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Thread: Science or larceny ?

  1. #1
    Master OptiBoarder rbaker's Avatar
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    Science or larceny ?

    Is this yet another new method to isolate the fool from his/her hard earned cash?

    Neurolens and SightSync. Check it out here: https://www.neurolenses.com/
    Last edited by rbaker; 05-10-2018 at 06:26 AM.

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    Direct to consumer marketing and I haven't heard about it in any medical journal or even optiboard? I'll vote fraud.

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    One eye sees, the other feels. OptiBoard Gold Supporter
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    Quote Originally Posted by rbaker View Post
    Is this yet another new method to isolate the fool fromhis/her hard earned cash?

    Neurolens and SightSync. Check it out here: https://www.neurolenses.com/
    Science, but with a very small audience.

    https://visionhelp.wordpress.com/201...ressive-prism/
    Roberts Optical Ltd.
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    www.roberts-optical.com
    ~~~~~~~~~~~~~~~~~~
    Science is a way of trying not to fool yourself. - Richard P. Feynman

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    Ghost in the OptiMachine OptiBoard Silver Supporter Quince's Avatar
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    I like how the first FAQ is "Why isn't this covered by insurance?"

    This is what I found most interesting in figuring out what the lens does- since it is not spelled out for us:

    "There are no known, lasting, negative side effects from using neurolenses; however, some patients may experience a slight disorientation the first time they try them on. Because neurolenses are adjusting the way your eyes communicate with your brain, they may take a short time to get used to. Once you have become accustomed to this change, there are no known, lasting, negative side effects. (The adaptation process is similar but may be stronger than that of adjusting to progressive lenses for the first time)."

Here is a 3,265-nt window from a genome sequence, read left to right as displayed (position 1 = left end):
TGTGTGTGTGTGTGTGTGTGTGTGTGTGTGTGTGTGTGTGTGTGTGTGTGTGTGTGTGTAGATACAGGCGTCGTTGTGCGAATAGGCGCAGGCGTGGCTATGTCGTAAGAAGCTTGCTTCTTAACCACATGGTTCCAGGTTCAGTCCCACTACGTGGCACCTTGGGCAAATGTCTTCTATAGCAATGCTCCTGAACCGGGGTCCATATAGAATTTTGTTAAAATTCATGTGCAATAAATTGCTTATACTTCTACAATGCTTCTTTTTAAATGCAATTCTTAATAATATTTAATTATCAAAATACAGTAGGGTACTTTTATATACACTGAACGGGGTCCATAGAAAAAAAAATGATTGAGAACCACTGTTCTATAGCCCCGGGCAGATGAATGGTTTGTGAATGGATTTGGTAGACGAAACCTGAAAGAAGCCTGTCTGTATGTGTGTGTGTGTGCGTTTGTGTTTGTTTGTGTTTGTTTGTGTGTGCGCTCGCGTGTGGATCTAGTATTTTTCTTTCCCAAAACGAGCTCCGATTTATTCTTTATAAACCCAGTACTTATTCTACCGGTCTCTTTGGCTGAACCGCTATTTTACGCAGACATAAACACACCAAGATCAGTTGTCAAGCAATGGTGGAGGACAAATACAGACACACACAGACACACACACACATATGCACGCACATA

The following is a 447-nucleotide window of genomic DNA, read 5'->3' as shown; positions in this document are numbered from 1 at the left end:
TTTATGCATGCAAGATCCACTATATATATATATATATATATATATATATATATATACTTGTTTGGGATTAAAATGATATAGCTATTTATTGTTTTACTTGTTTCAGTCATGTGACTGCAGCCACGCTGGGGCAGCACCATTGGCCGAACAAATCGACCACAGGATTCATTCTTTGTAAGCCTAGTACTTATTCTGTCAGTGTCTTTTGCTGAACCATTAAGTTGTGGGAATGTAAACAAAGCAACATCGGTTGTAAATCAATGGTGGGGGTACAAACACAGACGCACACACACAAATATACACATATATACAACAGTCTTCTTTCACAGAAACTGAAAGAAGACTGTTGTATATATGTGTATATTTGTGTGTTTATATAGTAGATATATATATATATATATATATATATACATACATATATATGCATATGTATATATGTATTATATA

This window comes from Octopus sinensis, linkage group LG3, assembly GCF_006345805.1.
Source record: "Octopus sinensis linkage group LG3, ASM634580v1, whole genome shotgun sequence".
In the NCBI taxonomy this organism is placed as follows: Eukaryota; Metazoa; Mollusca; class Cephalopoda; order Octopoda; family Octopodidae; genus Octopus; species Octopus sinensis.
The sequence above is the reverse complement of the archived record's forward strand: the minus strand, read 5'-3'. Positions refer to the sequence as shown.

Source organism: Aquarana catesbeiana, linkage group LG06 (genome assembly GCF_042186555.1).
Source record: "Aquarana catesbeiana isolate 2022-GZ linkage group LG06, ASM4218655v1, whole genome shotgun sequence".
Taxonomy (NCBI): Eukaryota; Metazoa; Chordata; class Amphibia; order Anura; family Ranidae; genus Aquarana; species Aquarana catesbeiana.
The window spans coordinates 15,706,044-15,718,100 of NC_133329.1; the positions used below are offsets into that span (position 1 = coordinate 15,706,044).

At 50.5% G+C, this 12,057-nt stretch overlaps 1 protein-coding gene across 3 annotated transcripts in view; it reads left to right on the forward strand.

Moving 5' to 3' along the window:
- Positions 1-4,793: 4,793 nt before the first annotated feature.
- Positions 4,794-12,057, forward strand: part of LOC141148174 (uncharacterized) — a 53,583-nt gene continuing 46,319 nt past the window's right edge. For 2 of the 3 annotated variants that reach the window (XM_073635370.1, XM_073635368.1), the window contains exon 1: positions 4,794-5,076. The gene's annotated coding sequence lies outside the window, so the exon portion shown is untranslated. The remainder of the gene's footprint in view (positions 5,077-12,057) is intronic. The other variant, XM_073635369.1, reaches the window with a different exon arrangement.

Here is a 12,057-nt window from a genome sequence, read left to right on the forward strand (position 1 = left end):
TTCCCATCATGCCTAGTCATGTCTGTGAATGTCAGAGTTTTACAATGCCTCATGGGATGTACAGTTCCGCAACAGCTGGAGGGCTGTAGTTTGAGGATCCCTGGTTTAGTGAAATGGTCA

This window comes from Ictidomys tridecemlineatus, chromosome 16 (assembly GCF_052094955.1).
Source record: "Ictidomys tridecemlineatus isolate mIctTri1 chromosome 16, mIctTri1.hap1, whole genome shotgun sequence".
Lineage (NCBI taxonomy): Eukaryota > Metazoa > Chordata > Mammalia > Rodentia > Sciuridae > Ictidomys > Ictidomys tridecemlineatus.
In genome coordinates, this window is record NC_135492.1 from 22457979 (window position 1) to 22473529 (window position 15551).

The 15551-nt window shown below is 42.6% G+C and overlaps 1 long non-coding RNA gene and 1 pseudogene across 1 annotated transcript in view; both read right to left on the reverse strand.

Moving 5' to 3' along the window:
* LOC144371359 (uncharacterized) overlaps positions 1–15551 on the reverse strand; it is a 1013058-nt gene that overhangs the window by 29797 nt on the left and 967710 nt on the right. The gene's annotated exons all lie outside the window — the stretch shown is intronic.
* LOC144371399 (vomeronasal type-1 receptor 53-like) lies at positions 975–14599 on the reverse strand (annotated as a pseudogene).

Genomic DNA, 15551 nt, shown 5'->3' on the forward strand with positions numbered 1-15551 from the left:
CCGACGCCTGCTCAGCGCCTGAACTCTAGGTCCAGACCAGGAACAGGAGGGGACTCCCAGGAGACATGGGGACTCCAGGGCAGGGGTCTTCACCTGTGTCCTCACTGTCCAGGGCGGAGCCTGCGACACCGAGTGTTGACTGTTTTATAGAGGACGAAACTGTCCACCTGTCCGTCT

.....what?


    " When the misalignment is corrected with neurolenses, your visual system doesn’t need to work as hard, relieving your symptoms."

    ....ah-huh.
    Have I told you today how much I hate poly?

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    Master OptiBoarder AngeHamm's Avatar
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    Izon 2.0.
    I'm Andrew Hamm and I approve this message.

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    Dr. Karpecki is well published, so I respect his opinion.

    To my knowledge, this is the first progressive prism lens. The theory behind the technology is sound. Time will tell if patients don't "eat" the prism and it loses effectiveness over time.

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    Master OptiBoarder rbaker's Avatar
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    Quote Originally Posted by pknsbeans View Post
    Dr. Karpecki is well published, so I respect his opinion.

    To my knowledge, this is the first progressive prism lens. The theory behind the technology is sound. Time will tell if patients don't "eat" the prism and it loses effectiveness over time.
    Holy crap! As if we ain't got enough "issues" with progressive lenses we are going to add prism to the equation.

    Well, back in the day, we found that "SV computer lenses" with just a hint of prism were of no noticeable benefit to the patient. Didn't sell in subsequent glasses. Another corpse of road kill along the eye care highway.

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    Master OptiBoarder AngeHamm's Avatar
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    It looks from the website like you need to invest in a specialized piece of fitting equipment to dispense this lens. That's always a red flag for me.